Imagine my joy when a few years later, Vatican II declared that salvation did exist for non-Catholics as well as Catholics. The Church opened itself to ecumenism and plotted a path to reform and inclusion. Unfortunately, much of the promise of Vatican II has not been realized, and I long for its completion so we may all journey together with God.



State of the Catholic Church in America

Journeying together [walking together] is not a dictatorship, nor is it a democracy but a partnership of believers moving in faith toward the truth of Jesus the Christ, and we are terrible at it in the United States of America. The Church is a mess! It is currently in its worst crisis since the Reformation and at risk of falling apart or becoming a museum church irrelevant to the world.
• Those who have left Catholicism outnumber those who have joined the church by an almost four-to-one margin.
• Slightly more than 10 percent of American adults (10.1 percent) have left the Catholic church after having been raised Catholic.
• Former Catholics, if considered to be a denomination, would make up the second largest group with around thirty-five million members. These ex-Catholics would by far outnumber the next largest denomination, Southern Baptists, by twenty million people.
• Only about 40 percent of American Catholics attend Mass on a weekly basis.
• Three-quarters of Catholics report that they never participate in the sacrament of reconciliation or that they do so less than once a year.
• A new Pew Research Center survey finds that most Catholics [69%] say they personally believe that the bread and wine used in Communion “are only symbols of the body and blood of Jesus Christ.”
How has this happened? First, the clerics who administered the sacraments came to displace those very sacraments in prominence. The priests became the symbols that are deemed the most important in the Church. Secondly, the over concern with protecting an ancient, medieval institution’s image has surpassed the Eucharist as the central concern of the Church, Additionally, four important developments took place during the last eighty years that dramatically altered the Church’s standing and reputation in the world.
The Nag Hammadi library
• These documents have acquired an importance beyond their historical value for Catholics in America.
• With the discovery of these lost gospels, people became interested in the earliest days of the Jesus movement called “The Way.” Jesus is seen as a mystical, radical, feminist, egalitarian, and subversive redeemer, destroyed by the rising forces of the Christian Church after it was declared the official religion of the Roman empire with its patriarchal, hierarchical, and repressive structure.
• The earliest followers of Jesus found their ideas dismissed as "heresy" while the power-maniacs of the Catholic Church grabbed for themselves the grandiose title of "orthodox." The state sanctioned Catholic Church successfully covered its tracks by rewriting most early Christian documents and destroying those that revealed the actual truth.
Vatican II: Second Vatican Council, also called Vatican II, (1962–65), 21st ecumenical council of the Roman Catholic Church, announced by Pope John XXIII on January 25, 1959, was the second huge development of the last eighty years.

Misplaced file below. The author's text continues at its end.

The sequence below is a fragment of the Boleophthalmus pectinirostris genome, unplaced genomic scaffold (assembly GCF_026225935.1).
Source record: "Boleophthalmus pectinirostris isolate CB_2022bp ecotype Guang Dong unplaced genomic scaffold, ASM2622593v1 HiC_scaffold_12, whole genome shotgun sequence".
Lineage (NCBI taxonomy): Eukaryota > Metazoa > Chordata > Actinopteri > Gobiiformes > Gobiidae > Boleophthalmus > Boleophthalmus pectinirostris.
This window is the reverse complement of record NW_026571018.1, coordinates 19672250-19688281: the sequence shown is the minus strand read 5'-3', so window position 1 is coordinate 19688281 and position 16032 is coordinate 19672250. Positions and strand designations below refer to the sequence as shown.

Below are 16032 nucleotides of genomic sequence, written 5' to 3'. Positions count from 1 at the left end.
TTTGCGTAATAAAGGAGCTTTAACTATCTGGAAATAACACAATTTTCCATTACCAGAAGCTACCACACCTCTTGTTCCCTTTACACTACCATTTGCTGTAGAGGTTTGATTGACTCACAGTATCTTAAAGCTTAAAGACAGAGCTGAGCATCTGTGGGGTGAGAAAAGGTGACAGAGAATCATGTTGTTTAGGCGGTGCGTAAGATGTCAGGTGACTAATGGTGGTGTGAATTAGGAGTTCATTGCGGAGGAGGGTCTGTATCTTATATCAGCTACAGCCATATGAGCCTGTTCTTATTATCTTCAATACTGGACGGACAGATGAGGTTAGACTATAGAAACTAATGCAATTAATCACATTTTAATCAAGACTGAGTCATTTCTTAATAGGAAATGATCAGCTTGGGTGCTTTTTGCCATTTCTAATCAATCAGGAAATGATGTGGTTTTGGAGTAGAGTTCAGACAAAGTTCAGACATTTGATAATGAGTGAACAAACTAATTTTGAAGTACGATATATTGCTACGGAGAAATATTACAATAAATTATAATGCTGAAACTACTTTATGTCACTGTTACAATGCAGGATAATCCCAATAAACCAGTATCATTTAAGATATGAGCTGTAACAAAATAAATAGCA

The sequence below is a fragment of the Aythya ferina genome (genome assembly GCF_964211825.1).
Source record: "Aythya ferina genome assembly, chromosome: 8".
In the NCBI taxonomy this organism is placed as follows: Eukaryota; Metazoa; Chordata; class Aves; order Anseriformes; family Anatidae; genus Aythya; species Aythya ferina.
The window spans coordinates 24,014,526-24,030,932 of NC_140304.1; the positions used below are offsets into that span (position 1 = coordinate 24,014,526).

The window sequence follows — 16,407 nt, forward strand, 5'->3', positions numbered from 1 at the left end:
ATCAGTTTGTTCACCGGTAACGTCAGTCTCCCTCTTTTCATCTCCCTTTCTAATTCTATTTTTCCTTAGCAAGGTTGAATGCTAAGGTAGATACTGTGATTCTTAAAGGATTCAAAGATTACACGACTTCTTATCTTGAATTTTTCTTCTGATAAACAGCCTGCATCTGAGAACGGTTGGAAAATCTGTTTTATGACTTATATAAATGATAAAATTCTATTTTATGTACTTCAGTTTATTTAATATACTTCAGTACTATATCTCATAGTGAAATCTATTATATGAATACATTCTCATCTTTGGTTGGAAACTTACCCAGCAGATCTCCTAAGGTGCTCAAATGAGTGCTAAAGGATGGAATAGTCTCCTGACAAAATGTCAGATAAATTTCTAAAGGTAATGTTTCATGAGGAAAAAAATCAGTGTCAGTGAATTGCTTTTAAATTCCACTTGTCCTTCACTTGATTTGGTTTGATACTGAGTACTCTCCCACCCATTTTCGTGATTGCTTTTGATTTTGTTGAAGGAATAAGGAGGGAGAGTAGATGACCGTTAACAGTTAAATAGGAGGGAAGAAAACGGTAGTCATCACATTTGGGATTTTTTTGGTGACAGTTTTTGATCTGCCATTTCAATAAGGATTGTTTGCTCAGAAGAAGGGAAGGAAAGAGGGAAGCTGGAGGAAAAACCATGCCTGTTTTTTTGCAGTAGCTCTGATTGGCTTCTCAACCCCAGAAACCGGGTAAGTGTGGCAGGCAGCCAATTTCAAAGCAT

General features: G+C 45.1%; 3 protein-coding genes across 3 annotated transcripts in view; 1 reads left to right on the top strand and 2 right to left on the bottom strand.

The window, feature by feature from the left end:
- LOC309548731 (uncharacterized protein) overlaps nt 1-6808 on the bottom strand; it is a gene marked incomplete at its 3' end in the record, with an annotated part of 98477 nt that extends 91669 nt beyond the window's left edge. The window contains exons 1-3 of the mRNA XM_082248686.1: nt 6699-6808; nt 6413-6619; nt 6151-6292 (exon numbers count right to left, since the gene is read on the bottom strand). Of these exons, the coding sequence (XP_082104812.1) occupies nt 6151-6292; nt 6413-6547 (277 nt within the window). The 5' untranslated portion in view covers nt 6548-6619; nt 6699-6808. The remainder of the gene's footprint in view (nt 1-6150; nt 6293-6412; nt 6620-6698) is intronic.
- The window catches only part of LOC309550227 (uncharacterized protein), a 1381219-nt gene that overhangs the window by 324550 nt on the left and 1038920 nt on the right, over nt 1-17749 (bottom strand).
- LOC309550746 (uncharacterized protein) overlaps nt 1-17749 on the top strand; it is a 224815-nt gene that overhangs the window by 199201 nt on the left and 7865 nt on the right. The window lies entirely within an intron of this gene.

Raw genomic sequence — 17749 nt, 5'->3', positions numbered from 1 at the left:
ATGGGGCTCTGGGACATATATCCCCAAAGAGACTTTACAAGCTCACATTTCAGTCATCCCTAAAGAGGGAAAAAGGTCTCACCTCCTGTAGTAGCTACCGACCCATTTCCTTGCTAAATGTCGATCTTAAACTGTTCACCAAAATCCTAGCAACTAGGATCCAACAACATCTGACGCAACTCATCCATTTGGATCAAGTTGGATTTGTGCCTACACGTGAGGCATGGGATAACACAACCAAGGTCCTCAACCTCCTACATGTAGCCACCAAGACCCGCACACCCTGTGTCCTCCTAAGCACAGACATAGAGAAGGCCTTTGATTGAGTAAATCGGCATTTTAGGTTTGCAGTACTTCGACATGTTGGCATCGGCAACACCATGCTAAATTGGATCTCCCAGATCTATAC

• For many Catholics, the changes in the liturgy were the most immediate and striking. There was the truly profound change in the understanding of Baptism; that by virtue of the sacrament all the people of God share a common responsibility to preach the Gospel. There was the opening of the church to the world.
• Unfortunately, the promise of Vatican II has been destroyed by the clericalism of the Catholic Church. The laity feel lost and betrayed by the actions of the hierarchy. There has been a push-back to the spirit and reforms of the council.
• Those clerics who oppose or resent the council [and its teachings] are busy conducting a “reform of the reform.”
• Many American Catholics feel torn between the promises of Vatican II and the church hierarchy’s attempt to return the Church to its pre-Vatican II form.
Clerical Sex Abuse Scandal
• For years, decades, and maybe centuries, the church has swept sexual misconduct of its clergy under the rug. Most Americans now believe that pedophilia and same-sex activity are rampant within the walls of churches and rectories around the world.
• The most disgraceful aspect of this sordid side of the church is the cover-up. The church protects clerics who act improperly, the church pays victims to be silent, and pedophiles are transferred (after being “redeemed”) to other diocese where they destroy more lives.
• For so many American Catholics, pedophilia was the last straw of secrecy and deception by the Catholic Church. Many have permanently left the Church, while others are seeking a more trustworthy place for worship and spirituality.
Testifying to the Truth
• Many people believe that the customs and traditions relied upon for Catholic doctrine are untrue, outdated, and falsely formulated by the relationship to known facts.
• “Then You are a king!” Pilate said. “You say that I am a king, “Jesus answered., “For this reason, I was born and have come into the world, to testify to the truth. Everyone who belongs to the truth listens to My voice.” Pilate asked, “What is truth?”
• Unfortunately, far too many Catholics in America today feel they are not getting the real truth from the Church.